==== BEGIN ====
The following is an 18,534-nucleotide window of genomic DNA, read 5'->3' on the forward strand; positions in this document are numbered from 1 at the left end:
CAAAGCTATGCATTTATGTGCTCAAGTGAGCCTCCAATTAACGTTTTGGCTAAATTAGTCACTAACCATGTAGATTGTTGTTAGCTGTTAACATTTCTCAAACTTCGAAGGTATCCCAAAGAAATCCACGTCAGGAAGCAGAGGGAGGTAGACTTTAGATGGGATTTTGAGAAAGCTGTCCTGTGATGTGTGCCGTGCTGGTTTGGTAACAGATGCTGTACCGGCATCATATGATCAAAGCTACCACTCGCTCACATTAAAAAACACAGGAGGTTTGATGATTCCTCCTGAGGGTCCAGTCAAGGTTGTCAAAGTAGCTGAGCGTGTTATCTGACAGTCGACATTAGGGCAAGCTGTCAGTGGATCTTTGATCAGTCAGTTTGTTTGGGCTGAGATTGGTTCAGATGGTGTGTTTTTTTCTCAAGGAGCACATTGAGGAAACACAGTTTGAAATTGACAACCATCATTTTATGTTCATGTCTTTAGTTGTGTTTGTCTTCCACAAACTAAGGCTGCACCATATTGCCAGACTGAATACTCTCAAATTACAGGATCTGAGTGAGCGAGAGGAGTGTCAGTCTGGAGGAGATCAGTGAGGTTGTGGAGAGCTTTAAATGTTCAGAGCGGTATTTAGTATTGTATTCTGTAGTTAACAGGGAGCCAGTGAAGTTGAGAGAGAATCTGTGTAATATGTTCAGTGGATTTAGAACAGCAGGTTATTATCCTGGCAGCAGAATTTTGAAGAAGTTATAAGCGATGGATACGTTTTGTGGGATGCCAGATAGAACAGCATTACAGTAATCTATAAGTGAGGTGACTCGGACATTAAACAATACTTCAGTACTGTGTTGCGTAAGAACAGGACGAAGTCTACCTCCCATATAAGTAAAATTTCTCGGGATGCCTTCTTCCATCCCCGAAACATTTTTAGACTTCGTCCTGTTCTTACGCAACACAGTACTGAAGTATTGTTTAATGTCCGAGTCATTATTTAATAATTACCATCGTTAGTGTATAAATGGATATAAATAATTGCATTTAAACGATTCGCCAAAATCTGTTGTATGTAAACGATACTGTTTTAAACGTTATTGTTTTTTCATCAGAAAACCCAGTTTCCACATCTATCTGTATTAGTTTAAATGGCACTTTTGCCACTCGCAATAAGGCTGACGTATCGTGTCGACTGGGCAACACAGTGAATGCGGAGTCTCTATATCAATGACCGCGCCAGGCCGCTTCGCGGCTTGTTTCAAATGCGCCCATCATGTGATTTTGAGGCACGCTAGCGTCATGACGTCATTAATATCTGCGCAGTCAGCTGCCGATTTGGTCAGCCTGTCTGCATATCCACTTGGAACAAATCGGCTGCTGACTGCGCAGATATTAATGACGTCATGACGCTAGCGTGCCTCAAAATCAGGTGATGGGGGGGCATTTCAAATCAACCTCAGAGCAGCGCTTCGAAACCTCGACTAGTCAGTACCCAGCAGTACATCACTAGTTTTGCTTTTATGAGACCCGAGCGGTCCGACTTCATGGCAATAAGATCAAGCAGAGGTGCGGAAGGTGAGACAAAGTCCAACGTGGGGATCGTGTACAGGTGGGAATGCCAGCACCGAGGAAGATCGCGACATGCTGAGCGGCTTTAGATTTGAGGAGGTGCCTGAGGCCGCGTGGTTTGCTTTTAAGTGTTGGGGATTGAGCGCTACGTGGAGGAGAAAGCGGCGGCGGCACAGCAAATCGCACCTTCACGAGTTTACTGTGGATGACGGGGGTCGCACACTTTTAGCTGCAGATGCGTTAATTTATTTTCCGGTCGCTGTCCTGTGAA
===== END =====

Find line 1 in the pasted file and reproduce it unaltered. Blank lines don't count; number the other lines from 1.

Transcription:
The following is an 18,534-nucleotide window of genomic DNA, read 5'->3' on the forward strand; positions in this document are numbered from 1 at the left end: